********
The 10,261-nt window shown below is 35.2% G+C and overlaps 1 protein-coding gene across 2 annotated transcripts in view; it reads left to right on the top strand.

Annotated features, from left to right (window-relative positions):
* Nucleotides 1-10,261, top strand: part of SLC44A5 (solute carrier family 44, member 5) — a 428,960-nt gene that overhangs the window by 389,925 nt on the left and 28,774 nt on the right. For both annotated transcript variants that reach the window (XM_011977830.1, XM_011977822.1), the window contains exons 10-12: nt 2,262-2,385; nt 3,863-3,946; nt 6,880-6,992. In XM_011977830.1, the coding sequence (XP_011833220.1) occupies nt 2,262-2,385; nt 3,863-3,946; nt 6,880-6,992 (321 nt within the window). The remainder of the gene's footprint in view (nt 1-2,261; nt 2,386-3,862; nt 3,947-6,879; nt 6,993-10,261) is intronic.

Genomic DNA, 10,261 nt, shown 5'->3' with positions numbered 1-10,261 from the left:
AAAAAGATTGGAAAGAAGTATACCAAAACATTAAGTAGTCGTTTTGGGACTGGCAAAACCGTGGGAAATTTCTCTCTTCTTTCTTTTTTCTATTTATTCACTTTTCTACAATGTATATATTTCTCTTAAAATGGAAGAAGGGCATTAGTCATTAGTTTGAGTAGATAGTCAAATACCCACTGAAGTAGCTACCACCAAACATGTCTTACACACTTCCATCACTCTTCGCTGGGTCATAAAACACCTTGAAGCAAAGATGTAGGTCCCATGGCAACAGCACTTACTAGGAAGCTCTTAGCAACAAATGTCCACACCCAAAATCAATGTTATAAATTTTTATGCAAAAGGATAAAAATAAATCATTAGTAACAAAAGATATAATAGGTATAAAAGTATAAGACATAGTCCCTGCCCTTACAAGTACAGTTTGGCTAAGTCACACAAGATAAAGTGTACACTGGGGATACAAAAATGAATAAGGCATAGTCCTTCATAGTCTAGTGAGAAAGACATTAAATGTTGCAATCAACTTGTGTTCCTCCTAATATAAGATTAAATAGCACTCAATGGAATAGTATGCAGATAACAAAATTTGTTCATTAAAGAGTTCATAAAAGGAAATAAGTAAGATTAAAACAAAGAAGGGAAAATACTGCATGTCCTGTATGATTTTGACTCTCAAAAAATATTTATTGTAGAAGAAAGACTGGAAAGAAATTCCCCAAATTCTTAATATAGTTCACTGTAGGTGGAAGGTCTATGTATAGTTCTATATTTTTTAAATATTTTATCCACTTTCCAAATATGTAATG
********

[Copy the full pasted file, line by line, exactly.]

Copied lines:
The 10,261-nt window shown below is 35.2% G+C and overlaps 1 protein-coding gene across 2 annotated transcripts in view; it reads left to right on the top strand.

Annotated features, from left to right (window-relative positions):
* Nucleotides 1-10,261, top strand: part of SLC44A5 (solute carrier family 44, member 5) — a 428,960-nt gene that overhangs the window by 389,925 nt on the left and 28,774 nt on the right. For both annotated transcript variants that reach the window (XM_011977830.1, XM_011977822.1), the window contains exons 10-12: nt 2,262-2,385; nt 3,863-3,946; nt 6,880-6,992. In XM_011977830.1, the coding sequence (XP_011833220.1) occupies nt 2,262-2,385; nt 3,863-3,946; nt 6,880-6,992 (321 nt within the window). The remainder of the gene's footprint in view (nt 1-2,261; nt 2,386-3,862; nt 3,947-6,879; nt 6,993-10,261) is intronic.

Genomic DNA, 10,261 nt, shown 5'->3' with positions numbered 1-10,261 from the left:
AAAAAGATTGGAAAGAAGTATACCAAAACATTAAGTAGTCGTTTTGGGACTGGCAAAACCGTGGGAAATTTCTCTCTTCTTTCTTTTTTCTATTTATTCACTTTTCTACAATGTATATATTTCTCTTAAAATGGAAGAAGGGCATTAGTCATTAGTTTGAGTAGATAGTCAAATACCCACTGAAGTAGCTACCACCAAACATGTCTTACACACTTCCATCACTCTTCGCTGGGTCATAAAACACCTTGAAGCAAAGATGTAGGTCCCATGGCAACAGCACTTACTAGGAAGCTCTTAGCAACAAATGTCCACACCCAAAATCAATGTTATAAATTTTTATGCAAAAGGATAAAAATAAATCATTAGTAACAAAAGATATAATAGGTATAAAAGTATAAGACATAGTCCCTGCCCTTACAAGTACAGTTTGGCTAAGTCACACAAGATAAAGTGTACACTGGGGATACAAAAATGAATAAGGCATAGTCCTTCATAGTCTAGTGAGAAAGACATTAAATGTTGCAATCAACTTGTGTTCCTCCTAATATAAGATTAAATAGCACTCAATGGAATAGTATGCAGATAACAAAATTTGTTCATTAAAGAGTTCATAAAAGGAAATAAGTAAGATTAAAACAAAGAAGGGAAAATACTGCATGTCCTGTATGATTTTGACTCTCAAAAAATATTTATTGTAGAAGAAAGACTGGAAAGAAATTCCCCAAATTCTTAATATAGTTCACTGTAGGTGGAAGGTCTATGTATAGTTCTATATTTTTTAAATATTTTATCCACTTTCCAAATATGTAATG